Pamela Pattynama (University of Amsterdam)

A Transnational Perspective on Marion Bloem’s Indo-Dutch Narratives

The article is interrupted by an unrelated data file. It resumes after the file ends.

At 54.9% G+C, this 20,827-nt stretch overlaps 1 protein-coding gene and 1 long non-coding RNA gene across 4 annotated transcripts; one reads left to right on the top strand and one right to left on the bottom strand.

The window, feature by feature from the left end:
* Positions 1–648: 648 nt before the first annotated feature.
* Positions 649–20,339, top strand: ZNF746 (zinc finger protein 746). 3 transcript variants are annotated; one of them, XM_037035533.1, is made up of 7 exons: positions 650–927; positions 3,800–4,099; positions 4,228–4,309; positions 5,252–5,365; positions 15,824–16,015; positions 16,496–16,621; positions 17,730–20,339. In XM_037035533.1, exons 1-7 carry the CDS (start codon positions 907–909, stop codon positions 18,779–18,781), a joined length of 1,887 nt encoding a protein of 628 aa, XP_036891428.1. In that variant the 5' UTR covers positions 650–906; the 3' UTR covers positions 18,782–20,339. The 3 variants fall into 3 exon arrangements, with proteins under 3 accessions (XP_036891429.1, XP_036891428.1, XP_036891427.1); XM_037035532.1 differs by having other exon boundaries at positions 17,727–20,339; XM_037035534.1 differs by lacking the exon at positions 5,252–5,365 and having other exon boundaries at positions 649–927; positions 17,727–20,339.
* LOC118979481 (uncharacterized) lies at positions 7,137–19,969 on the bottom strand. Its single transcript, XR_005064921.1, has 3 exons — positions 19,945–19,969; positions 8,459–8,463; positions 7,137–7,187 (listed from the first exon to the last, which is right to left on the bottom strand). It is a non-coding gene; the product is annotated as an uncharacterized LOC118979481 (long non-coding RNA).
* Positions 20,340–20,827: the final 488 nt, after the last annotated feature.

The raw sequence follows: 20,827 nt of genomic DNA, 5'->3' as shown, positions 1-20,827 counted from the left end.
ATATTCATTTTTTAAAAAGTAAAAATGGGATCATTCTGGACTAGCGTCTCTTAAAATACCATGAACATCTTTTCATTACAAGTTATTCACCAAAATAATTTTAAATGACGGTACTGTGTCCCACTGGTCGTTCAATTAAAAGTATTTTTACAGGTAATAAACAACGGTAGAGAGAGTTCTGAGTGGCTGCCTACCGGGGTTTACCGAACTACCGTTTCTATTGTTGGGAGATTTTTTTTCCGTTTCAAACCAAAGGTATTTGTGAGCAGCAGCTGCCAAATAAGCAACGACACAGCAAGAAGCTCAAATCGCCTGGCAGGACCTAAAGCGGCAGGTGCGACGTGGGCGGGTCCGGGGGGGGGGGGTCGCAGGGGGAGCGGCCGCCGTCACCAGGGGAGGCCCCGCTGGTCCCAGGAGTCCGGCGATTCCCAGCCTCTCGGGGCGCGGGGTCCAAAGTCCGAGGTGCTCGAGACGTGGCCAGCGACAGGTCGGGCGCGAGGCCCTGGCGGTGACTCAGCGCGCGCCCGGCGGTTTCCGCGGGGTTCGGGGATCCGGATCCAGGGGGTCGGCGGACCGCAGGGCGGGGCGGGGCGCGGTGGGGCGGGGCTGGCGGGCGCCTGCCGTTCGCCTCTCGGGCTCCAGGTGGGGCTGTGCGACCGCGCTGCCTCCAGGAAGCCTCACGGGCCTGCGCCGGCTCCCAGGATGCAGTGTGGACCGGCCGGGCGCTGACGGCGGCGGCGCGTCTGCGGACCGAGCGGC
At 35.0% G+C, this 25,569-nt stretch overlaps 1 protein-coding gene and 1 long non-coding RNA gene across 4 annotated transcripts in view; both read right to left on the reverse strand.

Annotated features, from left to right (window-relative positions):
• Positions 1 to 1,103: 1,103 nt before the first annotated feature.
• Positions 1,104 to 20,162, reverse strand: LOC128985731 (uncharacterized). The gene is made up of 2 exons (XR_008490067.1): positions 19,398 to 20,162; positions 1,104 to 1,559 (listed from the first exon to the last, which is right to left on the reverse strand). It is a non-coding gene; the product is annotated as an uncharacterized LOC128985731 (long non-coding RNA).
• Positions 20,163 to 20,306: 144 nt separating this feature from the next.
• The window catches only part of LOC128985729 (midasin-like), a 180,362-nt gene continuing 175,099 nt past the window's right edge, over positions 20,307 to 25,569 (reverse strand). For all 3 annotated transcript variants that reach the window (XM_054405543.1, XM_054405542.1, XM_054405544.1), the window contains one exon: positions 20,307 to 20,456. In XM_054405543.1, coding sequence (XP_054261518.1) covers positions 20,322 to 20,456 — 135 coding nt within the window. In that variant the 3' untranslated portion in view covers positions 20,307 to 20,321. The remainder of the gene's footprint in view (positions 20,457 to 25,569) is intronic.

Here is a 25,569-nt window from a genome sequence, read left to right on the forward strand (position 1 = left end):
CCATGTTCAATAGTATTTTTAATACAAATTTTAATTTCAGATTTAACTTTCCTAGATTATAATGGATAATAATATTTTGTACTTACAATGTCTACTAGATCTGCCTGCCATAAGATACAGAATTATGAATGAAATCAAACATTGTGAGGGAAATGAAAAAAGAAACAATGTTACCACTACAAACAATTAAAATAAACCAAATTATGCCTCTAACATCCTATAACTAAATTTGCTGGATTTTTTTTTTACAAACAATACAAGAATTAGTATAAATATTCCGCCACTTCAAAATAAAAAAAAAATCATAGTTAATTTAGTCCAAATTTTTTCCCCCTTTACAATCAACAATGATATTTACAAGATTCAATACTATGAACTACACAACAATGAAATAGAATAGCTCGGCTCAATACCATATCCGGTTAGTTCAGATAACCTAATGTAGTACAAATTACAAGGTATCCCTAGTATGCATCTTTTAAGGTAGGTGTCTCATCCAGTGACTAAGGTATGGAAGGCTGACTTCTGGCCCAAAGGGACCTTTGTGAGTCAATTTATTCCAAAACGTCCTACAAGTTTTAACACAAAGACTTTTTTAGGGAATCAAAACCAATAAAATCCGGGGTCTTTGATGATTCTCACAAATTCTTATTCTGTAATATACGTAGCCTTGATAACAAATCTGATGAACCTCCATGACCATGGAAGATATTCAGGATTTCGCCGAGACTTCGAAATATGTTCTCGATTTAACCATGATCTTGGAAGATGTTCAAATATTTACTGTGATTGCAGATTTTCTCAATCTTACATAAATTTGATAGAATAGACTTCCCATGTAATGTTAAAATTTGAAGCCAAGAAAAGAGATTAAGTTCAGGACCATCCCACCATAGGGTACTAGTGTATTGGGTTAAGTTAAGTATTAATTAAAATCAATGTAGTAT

Postcolonial studies have exploded the category of the nation on which Dutch literature implicitly depends. They have also troubled the generic categories that were the basis of national literature. By studying encounters between Western imperial forces and colonized people, postcolonial critics such as Edward Said, Gayatri Spivak and many others have shown that European literature and its academic study cannot be separated from the texts and contexts of Orientalism, imperialism, and colonial resistance. As a result transnational frameworks for literary studies that is, the effort to put the study of literary works in a global context, have been among the most important renovations of literary criticism and history in recent decades. In this paper I will focus on the literary work of multi-talented Marion Bloem who takes a foremost position among the second generation Indo-Dutch authors, filmmakers and artists. Her narratives are written in the context of the postcolonial Netherlands and should not only be placed within the context of the diaspora of the Indo-Dutch migrants from the former Dutch East Indies, but also in the context of recent processes of displacement, globalism and multiculturalism. Born in Holland, the second-generation migrants grew up with, and through their parents’ bitter stories about racial inequality in The Dutch East Indies and their ‘cold reception’ in the Netherlands. Framed by emotionally charged silences and events that took place before they were born, the ‘postmemories’ produced by the second generation are mediations of their heritage. From the early 1980s on, the second generation began to resist the silent adaptation of the older generation and the colonial denial of their Indonesian ‘roots’. In contrast to the national embracing of ‘tempo doeloe’ nostalgia, second generation Indo-Dutch writers and filmmakers have negotiated nostalgia in a different manner and have re-written Indo-Dutchness through a transnational sense of self. Perhaps as a result of her Indo-Dutch upbringing, many travels around the world and long stays in Indonesia Bloem has brought an international perspective into her books that can no longer be defined as ‘novels’. Rather than in-between figures, as often is asserted, her protagonists have become transnational subjects who invent a home and shape identities through the creative re-writing of stories and myths about mixed race. Bloem’s works have more than often been interpreted in terms of a ‘migrant caught between two cultures/nations’, even of ‘continuous problems with her Indo-Dutch identity’, thus continuing colonial representations of the ‘unreliable half-blood’ or the ‘tragic mulatto’. Instead of this traditional-national approach and drawing among others on Edward Said, Paul Gilroy, Inderpal Grewal, Avtar Brah and Marianne Hirsch, I would like to suggest a diasporic, transnational or pluricentric perspective which may be more productive to understand Bloem’s work and, perhaps, modern ‘Dutch’ literature in general.